Business Email Compromise Attacks Are Not Always Sophisticated

 

Business email compromise (BEC) attacks are relentlessly attacking businesses with no let-up in sight.  BEC attacks have traditionally used CEOs and CFOs as their foils, pretending to be them and getting people to wire money to the hackers.

The oil and gas industry was targeted by a single individual using old generic malware readily available online and scraping company’s web sites for email addresses.  It doesn’t always require a sophisticated plan of attack,

One guy in his 20s targeting 4,000 organizations using a few fake Yahoo email addresses was all it took in this case. Over a few months he successfully attacked a few large companies, getting away with a lot of money.

According to Cisco’s midyear cybersecurity report, over the last 3 years, businesses lost over $5 billion.  Likely, this number is low because a lot of companies don’t want to let customers know that they were hacked – possibly by a lone hacker using obsolete software and no infrastructure to support him.

One industry that is being hammered is the real estate industry.  For the most part, industry members don’t like talking about it, but every now and then we do hear stories.  One group that is often targeted is real estate agents.  These people are often one person organizations with limited technical support and, in many cases, not technically sophisticated.  And, they act as trusted intermediaries between all the parties to the transaction.  My recommendation to real estate agents is to not get in the middle of the finances and make that clear to the parties.  Otherwise they will potentially wind up in the middle of a lawsuit just for trying to help out.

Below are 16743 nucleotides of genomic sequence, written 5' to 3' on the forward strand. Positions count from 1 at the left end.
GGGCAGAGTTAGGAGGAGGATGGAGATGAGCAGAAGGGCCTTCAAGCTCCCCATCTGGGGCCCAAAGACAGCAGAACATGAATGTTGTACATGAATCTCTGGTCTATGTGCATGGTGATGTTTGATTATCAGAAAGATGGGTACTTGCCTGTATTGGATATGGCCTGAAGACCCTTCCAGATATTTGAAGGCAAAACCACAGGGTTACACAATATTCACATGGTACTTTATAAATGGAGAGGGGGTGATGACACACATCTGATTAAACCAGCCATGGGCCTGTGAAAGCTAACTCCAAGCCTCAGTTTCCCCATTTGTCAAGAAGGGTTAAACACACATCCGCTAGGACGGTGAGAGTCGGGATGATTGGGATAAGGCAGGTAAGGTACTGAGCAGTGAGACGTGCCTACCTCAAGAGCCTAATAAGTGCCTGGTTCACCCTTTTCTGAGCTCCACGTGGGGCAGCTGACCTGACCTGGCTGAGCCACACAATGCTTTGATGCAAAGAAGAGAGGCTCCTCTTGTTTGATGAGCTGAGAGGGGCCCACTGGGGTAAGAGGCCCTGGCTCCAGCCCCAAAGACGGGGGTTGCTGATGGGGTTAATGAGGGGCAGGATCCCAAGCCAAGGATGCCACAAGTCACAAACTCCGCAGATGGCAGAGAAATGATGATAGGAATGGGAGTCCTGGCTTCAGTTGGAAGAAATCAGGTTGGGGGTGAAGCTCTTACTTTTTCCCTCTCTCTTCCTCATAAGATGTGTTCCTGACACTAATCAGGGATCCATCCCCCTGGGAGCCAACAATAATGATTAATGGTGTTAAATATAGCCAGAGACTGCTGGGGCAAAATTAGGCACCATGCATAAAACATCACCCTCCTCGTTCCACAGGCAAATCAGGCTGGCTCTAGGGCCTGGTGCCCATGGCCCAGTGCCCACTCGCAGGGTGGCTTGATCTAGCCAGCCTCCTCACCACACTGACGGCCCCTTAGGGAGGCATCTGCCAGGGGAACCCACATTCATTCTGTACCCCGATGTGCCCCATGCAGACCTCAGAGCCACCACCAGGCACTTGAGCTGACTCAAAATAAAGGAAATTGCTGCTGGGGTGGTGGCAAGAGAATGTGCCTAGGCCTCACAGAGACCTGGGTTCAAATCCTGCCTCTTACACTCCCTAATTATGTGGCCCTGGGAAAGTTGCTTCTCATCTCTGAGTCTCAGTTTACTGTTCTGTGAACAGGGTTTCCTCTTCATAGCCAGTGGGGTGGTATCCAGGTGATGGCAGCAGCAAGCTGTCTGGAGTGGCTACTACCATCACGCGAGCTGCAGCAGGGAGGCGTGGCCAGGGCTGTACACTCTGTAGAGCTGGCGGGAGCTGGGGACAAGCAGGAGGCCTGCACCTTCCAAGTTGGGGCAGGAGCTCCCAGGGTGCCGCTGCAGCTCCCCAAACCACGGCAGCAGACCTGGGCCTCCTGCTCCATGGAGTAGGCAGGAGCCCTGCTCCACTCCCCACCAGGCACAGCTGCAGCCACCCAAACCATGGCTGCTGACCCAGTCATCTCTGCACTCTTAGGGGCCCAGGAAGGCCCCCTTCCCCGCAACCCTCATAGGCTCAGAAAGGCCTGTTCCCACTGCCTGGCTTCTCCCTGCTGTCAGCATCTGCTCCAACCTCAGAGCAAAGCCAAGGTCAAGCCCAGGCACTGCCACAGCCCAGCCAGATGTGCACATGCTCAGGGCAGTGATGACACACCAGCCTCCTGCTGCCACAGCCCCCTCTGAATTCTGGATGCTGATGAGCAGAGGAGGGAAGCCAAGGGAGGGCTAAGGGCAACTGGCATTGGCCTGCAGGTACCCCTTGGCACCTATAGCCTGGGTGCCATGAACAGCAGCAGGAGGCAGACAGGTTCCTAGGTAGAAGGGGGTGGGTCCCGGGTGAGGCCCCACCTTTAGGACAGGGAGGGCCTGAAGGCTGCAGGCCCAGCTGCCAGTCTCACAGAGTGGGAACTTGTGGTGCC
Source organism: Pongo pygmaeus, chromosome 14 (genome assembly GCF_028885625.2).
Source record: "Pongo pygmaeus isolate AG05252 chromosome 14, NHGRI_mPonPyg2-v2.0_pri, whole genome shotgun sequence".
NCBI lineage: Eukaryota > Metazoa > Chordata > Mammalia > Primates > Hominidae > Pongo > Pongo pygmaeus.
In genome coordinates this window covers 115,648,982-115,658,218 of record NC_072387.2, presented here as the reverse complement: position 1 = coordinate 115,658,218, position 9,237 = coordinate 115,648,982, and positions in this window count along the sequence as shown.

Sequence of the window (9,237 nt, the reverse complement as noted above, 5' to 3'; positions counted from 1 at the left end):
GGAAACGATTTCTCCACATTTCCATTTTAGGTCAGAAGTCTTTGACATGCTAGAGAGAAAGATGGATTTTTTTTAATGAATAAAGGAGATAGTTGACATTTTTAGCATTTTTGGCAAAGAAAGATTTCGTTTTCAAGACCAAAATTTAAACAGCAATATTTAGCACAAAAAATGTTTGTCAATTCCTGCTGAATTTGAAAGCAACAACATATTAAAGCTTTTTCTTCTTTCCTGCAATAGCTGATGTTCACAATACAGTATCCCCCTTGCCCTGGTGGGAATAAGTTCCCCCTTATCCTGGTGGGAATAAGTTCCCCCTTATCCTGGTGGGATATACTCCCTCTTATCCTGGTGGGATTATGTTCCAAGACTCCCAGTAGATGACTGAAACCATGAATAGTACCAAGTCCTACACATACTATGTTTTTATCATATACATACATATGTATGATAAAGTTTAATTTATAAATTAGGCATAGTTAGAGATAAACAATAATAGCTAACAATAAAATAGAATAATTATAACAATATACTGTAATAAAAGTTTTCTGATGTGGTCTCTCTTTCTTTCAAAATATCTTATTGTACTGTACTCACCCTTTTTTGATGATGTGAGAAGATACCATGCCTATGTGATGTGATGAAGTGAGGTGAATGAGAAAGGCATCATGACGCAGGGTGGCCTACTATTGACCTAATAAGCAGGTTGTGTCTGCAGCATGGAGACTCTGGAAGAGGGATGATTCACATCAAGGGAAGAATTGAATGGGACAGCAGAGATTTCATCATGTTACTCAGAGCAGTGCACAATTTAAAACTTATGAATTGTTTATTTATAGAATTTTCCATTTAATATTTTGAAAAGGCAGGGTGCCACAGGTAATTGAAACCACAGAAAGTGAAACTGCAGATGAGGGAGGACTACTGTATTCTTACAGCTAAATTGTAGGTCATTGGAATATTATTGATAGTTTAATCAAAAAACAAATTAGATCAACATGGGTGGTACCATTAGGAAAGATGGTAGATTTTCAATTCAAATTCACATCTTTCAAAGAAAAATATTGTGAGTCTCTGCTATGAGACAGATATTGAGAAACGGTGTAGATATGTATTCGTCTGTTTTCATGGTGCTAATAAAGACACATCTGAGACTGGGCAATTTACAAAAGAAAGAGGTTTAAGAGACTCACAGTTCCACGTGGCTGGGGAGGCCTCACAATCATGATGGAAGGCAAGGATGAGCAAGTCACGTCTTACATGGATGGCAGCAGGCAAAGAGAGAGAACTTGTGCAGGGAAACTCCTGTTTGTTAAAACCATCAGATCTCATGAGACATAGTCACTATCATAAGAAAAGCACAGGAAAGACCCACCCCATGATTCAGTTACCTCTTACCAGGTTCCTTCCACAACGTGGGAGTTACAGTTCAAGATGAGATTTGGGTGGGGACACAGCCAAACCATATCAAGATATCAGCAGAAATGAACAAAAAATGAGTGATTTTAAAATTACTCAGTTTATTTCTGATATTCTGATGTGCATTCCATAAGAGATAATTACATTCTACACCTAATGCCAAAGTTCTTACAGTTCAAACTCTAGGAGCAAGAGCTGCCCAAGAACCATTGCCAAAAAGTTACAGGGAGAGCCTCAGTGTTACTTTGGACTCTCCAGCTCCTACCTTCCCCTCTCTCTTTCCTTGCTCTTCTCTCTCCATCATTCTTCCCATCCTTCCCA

In one example, a real estate agent got an email from a person claiming to be looking for a house.  The scammer then sent a link in another email to the agent, claiming that the link was a bank mortgage pre-approval letter.  In fact, it was an attempt to steal the agent’s email password.  If successful the attacker, could then, silently, read all of the agent’s emails.

As soon as the hacker sees an exchange with information about wiring funds, they can inject their own emails changing those instructions and wiring money to them.

We have seen multiple cases where the money lost was well over a hundred thousand dollars in each case.  For a company, with the right kind of insurance, while this loss is a pain, but it is manageable.  We know of one local company that lost close to $150,000 because they did not have the right insurance coverage.

For homeowners who are either buying or selling a house, they have no insurance and the real estate agent or title company likely has zero liability for giving you back the money.  It is possible that the might have insurance coverage, but it depends a lot on exactly how the attack worked.

If the company does not have the right kind of insurance and they don’t have the funds to reimburse the buyer or seller, that company will likely face a lawsuit and may go out of business.  For real estate agents, that could be a judgement against them and bankruptcy.

We always tell people that they need to have the right kind of cyber insurance and the Cisco report gives 5 billion reasons why.

It is important to understand exactly what insurance coverage you do have and we strongly recommend that our customers seek out the advice of a cyber insurance knowledgeable insurance agent before purchasing cyber risk insurance.  Unfortunately, many agents who sell cyber insurance do not have the training needed to take care of the customer.  They are not bad people, just people who need more training before selling an insurance product that can be very complicated.

Information for this post came from Dark Reading .

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